Get to Know American and English Antique Hardware
Chances are, you don’t always think about the story or history behind antique hardware. After all, when you’re looking at a gorgeous piece of antique furniture, it’s easy to miss the smaller details.
Types of Antique Hardware
- Lifting handles
- Keyholes and escutcheons
- Dresser and drawer
- Handle parts
- Fixed drawer pulls
- Castor rings and cups
- Toe caps
- Lock strike
- Interior surface mount iron cabinet lock
- Half mortise cabinet lock
- Bolt covers
- Additional hardware
- Corners and brackets
- Skeleton keys
- Capital mounts
A Brief History of Antique Hardware
Understanding a little of the history of antique hardware helps verify the authenticity of the piece in question. After all, when purchasing antique furniture, you want to make sure that everything is authentic!
Besides, you don’t need to be an expert to spot a reproduction! In reality, it just takes a little research about the style in question.
Before the Industrial Revolution, nearly everything, including hardware, was handmade. But because producing individual pieces was immensely time-consuming, people valued function over form.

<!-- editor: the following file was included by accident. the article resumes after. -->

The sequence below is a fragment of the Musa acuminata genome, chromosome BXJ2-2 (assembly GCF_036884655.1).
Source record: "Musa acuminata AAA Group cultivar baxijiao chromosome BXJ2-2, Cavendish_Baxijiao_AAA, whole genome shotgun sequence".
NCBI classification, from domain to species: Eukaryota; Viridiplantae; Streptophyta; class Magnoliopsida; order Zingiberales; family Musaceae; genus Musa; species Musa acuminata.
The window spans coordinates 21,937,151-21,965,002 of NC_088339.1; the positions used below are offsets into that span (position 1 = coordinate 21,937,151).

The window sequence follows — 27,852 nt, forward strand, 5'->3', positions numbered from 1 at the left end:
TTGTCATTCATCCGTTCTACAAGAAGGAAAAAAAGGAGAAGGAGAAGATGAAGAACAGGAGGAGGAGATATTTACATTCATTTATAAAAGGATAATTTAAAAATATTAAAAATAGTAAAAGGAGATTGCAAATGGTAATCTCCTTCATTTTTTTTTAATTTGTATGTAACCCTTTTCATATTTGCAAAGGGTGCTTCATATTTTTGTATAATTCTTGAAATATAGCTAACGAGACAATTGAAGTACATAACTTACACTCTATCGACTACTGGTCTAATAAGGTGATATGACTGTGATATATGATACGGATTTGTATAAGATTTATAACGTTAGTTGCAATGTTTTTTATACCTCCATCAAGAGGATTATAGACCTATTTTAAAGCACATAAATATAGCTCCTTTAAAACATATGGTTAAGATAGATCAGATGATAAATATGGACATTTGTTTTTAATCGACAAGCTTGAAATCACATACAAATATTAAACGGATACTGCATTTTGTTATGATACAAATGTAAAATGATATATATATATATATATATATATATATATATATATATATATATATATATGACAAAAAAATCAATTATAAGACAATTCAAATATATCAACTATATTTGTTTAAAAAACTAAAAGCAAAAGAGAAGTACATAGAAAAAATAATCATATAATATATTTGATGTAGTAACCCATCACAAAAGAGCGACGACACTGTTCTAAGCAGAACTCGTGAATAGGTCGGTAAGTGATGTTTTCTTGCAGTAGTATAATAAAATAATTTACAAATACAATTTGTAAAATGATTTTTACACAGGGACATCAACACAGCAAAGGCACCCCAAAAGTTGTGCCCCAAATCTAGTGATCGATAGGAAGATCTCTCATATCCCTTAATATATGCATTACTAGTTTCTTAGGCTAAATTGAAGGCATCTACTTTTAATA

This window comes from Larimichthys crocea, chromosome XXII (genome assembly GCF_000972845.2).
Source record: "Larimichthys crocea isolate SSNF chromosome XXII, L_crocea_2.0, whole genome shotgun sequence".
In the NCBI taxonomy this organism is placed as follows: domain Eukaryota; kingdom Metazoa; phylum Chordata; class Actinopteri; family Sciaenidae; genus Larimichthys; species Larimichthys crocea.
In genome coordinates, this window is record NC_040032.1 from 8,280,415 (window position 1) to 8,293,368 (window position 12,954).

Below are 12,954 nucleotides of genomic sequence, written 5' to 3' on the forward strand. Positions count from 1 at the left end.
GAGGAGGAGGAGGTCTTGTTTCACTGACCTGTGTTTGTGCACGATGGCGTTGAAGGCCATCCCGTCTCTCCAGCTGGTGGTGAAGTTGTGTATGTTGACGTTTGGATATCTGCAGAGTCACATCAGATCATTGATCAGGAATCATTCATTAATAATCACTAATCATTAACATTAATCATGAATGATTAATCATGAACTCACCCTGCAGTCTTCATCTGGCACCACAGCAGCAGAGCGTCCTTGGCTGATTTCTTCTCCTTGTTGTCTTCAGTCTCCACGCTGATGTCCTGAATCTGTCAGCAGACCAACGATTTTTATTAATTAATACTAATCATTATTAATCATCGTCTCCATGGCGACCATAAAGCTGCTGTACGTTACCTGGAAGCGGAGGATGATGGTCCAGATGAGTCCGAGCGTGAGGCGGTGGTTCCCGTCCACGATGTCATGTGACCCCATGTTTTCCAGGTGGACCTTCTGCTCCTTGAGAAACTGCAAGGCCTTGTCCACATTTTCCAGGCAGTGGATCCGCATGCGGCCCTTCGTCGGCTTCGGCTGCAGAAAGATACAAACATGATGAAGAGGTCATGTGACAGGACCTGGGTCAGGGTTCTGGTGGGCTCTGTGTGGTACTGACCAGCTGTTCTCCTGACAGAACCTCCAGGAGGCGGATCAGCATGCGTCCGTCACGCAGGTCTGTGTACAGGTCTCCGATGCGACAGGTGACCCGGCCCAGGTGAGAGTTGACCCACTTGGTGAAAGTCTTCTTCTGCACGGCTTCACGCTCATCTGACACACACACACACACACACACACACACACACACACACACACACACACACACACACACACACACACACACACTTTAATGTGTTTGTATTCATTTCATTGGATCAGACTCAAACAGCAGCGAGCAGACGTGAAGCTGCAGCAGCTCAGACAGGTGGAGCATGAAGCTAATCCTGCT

Correspondingly, hardware from this period was plain, heavy, and practical.
Eastlake Hardware (1865-1890)
Affordable pieces were mass-manufactured after the Industrial Revolution. For the most part, this led to a surge in new styles and materials. As a result, hardware became more ornate, stylish, and decorated.
Victorian Hardware (1880-1915)
On the whole, the Victorian Era signified the height of antique decorative hardware.
Affordable casting techniques created new finishing and plating methods. Consequently, vibrant, intricate floral motifs in relief became popular in furniture pulls, door knockers, and more.
Arts and Crafts Hardware (1895-1920)
The Arts and Crafts movement opposed the overindulgence of the Industrial Revolution. Although Arts and Crafts style furniture was mass-produced, it is associated with other handmade pieces because of its simplicity.
Additionally, antique hardware from this time mimicked the functionality of past styles and rarely used for decorative purposes.
Revival Hardware (1895-1945)
Revival designs adopted previous motifs and forms to evoke the romance of the “good ole days.” Manufacturers used techniques like those in Arts and Crafts production and produced “handmade” hardware.